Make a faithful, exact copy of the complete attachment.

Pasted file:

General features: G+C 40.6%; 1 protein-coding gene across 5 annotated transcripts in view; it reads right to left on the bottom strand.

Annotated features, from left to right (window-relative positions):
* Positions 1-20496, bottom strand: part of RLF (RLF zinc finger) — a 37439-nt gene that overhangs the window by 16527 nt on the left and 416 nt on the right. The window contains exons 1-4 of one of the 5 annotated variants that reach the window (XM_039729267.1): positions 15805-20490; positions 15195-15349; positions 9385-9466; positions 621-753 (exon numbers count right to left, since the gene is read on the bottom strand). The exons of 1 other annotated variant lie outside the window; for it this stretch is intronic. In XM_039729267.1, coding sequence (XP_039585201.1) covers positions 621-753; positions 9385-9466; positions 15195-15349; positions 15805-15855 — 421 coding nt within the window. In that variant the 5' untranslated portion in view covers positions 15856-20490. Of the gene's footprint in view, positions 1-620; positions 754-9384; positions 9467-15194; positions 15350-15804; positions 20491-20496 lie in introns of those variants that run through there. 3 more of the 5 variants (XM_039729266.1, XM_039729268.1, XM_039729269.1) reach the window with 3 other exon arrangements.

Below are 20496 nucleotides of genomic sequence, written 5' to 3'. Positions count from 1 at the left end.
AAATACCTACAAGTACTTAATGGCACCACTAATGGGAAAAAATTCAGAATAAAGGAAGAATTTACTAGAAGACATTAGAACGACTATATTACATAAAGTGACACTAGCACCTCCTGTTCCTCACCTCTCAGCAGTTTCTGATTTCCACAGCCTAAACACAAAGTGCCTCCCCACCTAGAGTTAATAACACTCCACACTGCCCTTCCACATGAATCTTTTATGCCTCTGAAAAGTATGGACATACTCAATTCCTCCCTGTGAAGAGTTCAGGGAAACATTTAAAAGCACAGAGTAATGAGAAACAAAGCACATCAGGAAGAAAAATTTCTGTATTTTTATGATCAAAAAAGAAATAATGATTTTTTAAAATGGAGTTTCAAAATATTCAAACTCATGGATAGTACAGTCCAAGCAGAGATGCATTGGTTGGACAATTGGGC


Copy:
General features: G+C 40.6%; 1 protein-coding gene across 5 annotated transcripts in view; it reads right to left on the bottom strand.

Annotated features, from left to right (window-relative positions):
* Positions 1-20496, bottom strand: part of RLF (RLF zinc finger) — a 37439-nt gene that overhangs the window by 16527 nt on the left and 416 nt on the right. The window contains exons 1-4 of one of the 5 annotated variants that reach the window (XM_039729267.1): positions 15805-20490; positions 15195-15349; positions 9385-9466; positions 621-753 (exon numbers count right to left, since the gene is read on the bottom strand). The exons of 1 other annotated variant lie outside the window; for it this stretch is intronic. In XM_039729267.1, coding sequence (XP_039585201.1) covers positions 621-753; positions 9385-9466; positions 15195-15349; positions 15805-15855 — 421 coding nt within the window. In that variant the 5' untranslated portion in view covers positions 15856-20490. Of the gene's footprint in view, positions 1-620; positions 754-9384; positions 9467-15194; positions 15350-15804; positions 20491-20496 lie in introns of those variants that run through there. 3 more of the 5 variants (XM_039729266.1, XM_039729268.1, XM_039729269.1) reach the window with 3 other exon arrangements.

Below are 20496 nucleotides of genomic sequence, written 5' to 3'. Positions count from 1 at the left end.
AAATACCTACAAGTACTTAATGGCACCACTAATGGGAAAAAATTCAGAATAAAGGAAGAATTTACTAGAAGACATTAGAACGACTATATTACATAAAGTGACACTAGCACCTCCTGTTCCTCACCTCTCAGCAGTTTCTGATTTCCACAGCCTAAACACAAAGTGCCTCCCCACCTAGAGTTAATAACACTCCACACTGCCCTTCCACATGAATCTTTTATGCCTCTGAAAAGTATGGACATACTCAATTCCTCCCTGTGAAGAGTTCAGGGAAACATTTAAAAGCACAGAGTAATGAGAAACAAAGCACATCAGGAAGAAAAATTTCTGTATTTTTATGATCAAAAAAGAAATAATGATTTTTTAAAATGGAGTTTCAAAATATTCAAACTCATGGATAGTACAGTCCAAGCAGAGATGCATTGGTTGGACAATTGGGC